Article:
The Saturday edition of the Times (28 July) carried an editorial arguing that “best way to respond to climate change is to use our human ingenuity”. It continued: “Technological ingenuity rather than arbitrarily reduced consumption or changes in behaviour are the best hope. When we devise methods for developed economies not to pollute their atmospheres, that will be the ultimate solution to struggling into work in the stifling heat.”
Amber Rudd, the former home secretary who was also the UK’s secretary of state for energy and climate change from 2015 to 2017, wrote in the Sunday Times: “Climate change is here, and rising global temperatures are baked in. We will have to adapt – and help those most vulnerable to higher temperatures, often the poor, the elderly and the very young, to adapt as well. Yet adapting is not enough. We also need to reduce the emissions that are driving temperatures higher…Climate change is a global problem that requires global collective action…Like other global risks – immigration, poverty and disease – self-centred nationalism of the kind we are seeing from the current US administration provides an inadequate, feeble response…Both Brexit and future climate negotiations will require British leadership.”
Saturday’s Guardian led its frontpage with an interview with Prof Michael Mann, one of the world’s most prominent – and outspoken – climate scientists. He told the paper that the extreme heatwaves and wildfires wreaking havoc around the globe are “the face of climate change”, adding: “We are seeing our predictions come true. As a scientist that is reassuring, but as a citizen of planet Earth, it is very distressing to see that as it means we have not taken the necessary action.”
The Financial Times‘s “Big Read” on Saturday also focused on the extreme weather. It quoted Prof Sam Fankhauser, director of the UK’s Grantham Research Institute: “People are starting to have the feeling that it might be a lot worse than some of the estimates suggest,” he says, referring to the economic modelling about the costs of climate change. The Financial Times also has a video titled: “Forest fires stoke climate change debate.”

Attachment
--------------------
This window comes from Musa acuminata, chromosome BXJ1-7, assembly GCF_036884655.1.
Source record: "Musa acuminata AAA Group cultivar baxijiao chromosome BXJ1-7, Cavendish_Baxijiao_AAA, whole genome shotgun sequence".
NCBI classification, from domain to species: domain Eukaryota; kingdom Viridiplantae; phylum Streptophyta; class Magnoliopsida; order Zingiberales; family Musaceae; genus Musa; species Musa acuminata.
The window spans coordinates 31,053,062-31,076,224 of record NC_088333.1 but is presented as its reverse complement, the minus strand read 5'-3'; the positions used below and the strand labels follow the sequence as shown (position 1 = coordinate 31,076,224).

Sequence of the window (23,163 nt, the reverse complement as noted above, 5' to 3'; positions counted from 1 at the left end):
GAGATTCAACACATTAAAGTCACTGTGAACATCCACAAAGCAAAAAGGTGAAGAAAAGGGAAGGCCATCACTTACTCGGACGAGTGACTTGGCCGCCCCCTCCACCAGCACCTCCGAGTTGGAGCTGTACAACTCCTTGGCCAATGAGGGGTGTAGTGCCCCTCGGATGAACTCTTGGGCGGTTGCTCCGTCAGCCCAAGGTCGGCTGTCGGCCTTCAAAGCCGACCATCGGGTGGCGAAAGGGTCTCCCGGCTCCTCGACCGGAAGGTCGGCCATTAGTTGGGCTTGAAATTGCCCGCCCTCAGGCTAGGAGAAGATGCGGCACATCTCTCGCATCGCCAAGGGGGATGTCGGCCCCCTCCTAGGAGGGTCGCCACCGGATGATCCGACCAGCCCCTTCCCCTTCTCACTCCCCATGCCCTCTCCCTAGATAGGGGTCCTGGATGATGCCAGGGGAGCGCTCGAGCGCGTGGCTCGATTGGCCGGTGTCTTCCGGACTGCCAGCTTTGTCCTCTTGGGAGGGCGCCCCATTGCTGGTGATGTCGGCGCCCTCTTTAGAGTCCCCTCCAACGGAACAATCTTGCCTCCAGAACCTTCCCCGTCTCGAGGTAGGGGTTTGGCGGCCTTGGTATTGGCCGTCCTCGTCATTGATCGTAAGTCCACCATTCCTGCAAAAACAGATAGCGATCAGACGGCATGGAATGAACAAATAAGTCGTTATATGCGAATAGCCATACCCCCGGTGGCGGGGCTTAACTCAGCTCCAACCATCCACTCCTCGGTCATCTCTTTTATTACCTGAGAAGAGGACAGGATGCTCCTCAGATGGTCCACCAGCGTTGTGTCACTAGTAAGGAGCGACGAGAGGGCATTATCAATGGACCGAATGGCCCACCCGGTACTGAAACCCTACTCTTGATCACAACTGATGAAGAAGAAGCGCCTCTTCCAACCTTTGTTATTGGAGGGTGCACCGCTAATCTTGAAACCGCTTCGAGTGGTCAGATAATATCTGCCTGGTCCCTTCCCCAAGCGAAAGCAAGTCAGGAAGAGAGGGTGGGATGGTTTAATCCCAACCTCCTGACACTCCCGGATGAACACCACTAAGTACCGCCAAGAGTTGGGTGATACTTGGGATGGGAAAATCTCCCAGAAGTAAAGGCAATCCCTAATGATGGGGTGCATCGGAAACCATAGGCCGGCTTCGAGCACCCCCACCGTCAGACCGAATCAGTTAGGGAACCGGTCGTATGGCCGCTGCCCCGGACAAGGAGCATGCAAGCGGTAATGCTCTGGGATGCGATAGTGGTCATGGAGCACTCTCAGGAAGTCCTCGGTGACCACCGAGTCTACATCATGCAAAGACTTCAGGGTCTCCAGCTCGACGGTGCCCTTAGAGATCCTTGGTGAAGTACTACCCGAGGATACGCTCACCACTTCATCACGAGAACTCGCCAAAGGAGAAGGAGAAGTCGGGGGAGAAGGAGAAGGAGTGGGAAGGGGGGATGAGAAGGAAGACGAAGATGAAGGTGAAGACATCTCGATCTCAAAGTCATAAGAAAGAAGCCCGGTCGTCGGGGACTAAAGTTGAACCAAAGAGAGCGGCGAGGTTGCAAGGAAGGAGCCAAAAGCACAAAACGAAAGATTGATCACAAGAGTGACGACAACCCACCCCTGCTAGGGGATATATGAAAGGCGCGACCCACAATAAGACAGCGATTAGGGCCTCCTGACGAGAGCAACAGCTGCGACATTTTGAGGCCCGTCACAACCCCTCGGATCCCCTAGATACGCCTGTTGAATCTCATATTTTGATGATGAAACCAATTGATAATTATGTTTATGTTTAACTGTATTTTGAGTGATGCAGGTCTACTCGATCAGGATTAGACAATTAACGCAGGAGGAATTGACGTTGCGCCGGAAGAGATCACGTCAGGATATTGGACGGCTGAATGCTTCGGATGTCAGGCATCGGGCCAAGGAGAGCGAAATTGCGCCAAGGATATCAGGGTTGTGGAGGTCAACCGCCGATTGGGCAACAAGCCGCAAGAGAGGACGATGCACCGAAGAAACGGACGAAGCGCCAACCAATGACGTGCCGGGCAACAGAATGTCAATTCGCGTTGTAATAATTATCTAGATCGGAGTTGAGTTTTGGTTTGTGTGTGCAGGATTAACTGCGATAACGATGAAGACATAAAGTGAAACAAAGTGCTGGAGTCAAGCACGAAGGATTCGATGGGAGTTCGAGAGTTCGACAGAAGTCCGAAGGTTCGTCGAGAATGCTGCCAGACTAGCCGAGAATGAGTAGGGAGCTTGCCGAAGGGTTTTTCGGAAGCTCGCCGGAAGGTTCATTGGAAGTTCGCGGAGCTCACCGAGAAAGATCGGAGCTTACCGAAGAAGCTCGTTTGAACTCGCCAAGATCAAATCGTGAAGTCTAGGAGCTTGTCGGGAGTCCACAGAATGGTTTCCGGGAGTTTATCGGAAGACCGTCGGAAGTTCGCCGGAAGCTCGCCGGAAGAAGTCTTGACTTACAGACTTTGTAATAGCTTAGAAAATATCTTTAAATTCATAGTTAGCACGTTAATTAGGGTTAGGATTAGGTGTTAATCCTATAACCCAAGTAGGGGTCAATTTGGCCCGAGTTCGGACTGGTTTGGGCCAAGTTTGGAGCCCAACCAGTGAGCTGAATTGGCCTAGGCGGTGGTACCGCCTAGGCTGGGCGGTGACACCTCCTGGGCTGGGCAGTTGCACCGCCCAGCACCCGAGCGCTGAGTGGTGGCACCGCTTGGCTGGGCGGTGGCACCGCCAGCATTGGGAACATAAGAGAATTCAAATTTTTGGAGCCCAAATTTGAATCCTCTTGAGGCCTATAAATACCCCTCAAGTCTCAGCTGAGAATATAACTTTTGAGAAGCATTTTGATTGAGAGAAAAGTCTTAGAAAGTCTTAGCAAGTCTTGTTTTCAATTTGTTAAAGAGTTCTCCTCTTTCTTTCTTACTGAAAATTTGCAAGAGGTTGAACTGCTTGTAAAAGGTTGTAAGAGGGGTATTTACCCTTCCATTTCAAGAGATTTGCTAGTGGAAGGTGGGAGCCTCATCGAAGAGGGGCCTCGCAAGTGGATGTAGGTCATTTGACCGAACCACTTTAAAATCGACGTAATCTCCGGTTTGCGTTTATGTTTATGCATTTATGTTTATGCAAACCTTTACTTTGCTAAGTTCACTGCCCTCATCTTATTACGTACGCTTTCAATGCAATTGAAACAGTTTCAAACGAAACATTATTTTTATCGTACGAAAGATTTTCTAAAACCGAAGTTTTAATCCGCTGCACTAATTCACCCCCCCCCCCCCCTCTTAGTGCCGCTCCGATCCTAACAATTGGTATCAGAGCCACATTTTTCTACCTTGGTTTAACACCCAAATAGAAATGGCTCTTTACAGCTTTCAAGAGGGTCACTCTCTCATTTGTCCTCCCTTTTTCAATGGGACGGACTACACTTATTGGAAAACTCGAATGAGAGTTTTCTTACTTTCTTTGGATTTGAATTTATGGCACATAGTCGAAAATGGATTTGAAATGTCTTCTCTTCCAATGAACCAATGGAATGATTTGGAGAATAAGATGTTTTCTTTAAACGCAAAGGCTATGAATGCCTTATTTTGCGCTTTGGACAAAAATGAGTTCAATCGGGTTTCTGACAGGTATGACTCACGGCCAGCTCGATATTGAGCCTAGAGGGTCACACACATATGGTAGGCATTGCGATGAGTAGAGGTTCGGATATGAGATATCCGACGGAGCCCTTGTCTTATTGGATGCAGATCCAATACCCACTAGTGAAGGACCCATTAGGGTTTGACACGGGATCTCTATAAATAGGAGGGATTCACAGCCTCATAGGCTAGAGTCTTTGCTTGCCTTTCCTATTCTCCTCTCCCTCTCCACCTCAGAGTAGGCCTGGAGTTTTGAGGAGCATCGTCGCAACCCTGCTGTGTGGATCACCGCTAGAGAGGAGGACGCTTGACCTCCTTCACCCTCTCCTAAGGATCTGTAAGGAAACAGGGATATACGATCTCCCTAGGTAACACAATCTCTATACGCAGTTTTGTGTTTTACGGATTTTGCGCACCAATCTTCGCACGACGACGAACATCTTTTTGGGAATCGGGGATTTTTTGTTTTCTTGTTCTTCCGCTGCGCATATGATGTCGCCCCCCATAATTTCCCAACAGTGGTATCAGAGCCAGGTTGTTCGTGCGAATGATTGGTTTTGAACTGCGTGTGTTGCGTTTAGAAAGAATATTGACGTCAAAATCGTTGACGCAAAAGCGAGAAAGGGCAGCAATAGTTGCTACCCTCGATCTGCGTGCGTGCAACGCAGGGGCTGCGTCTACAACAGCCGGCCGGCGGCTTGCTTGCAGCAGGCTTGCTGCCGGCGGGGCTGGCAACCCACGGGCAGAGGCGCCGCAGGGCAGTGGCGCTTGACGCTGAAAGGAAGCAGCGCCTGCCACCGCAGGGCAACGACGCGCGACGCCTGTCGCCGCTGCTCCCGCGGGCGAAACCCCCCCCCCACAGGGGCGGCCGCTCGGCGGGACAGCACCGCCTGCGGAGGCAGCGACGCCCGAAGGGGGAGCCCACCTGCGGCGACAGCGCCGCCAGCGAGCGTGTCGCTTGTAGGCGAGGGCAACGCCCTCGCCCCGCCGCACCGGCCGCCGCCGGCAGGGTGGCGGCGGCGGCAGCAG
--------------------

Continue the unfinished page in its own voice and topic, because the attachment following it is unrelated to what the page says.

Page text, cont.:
The Met Office published a blog co-written by its chief scientist Prof Stephen Belcher and Prof Brian Hoskins, chair of the Grantham Institute at Imperial College London. They wrote: “The temperatures we are currently experiencing may not yet be the ‘new normal’, but within a few decades they could be.”
Meanwhile, many of the newspaper columns over the weekend also discussed the heatwaves. The Observer‘s Andrew Rawnsley wrote: “You can’t run from climate change and you can’t hide. Not absent the ability to get to another planet suitable for human life. The question then becomes a political one: what, if anything, are we going to do about it?…We live on a windy island inhabited by a lot of clever people and surrounded by a lot of sea. With the right levels of public investment and well-targeted incentives for the private sector, this country could be a world leader in tidal and wave power.”
In the Sunday Times, the former climate sceptic Nigel Hawkes said the 2018 heatwave has led to a “summer on steroids” concluding that “it’s time to bury the cynicism”. In the Irish edition of the Mirror, Siobhan O’Connor wrote: “Earth is roasting and we can’t go around with our heads in the sand or thanking the man upstairs for granting us a hot summer – it’s not by chance that the planet is on fire…We aren’t quite as stupid as Donald Trump who has been denying climate change since he took up office, rather we are in denial and it’s suiting us to turn a blind eye as we enjoy weather that feels like California dreaming.”
In the Sun on Sunday, Baroness Brown, chair of the Committee on Climate Change’s adaptation sub-committee, wrote: “The UK has much to gain from addressing the risks of climate change. We can have a healthier and safer population, while growing low-carbon business and improving people’s prosperity. Now that should give you a warm feeling.”
In the Daily Mail on Saturday (28 July), Quentin Letts used the heatwave to attack his familiar foes, such as the Met Office, the Guardian, BBC, European Commission and, finally, “officialdom’s quasi-religious belief in the alleged disaster of man-made global warming”.
In Monday’s Times, Marcus Linklater argued that, even if climate sceptics cannot be persuaded by extreme weather, they should consider that “it is the acidification of the oceans that should really worry us, because this can be measured accurately, using geological tests over millions of years, not just a few summers”. Meanwhile, on the same day, the letters page of the Times led with a collection of letters headlined: “Climate change survival and energy policy.”
Updated on 27 June to add further news coverage of the heatwaves and correct an error in the reporting of European wildfires.
Media reaction: The 2018 summer heatwaves and climate change
How the media reacted to the 2018 summer heatwaves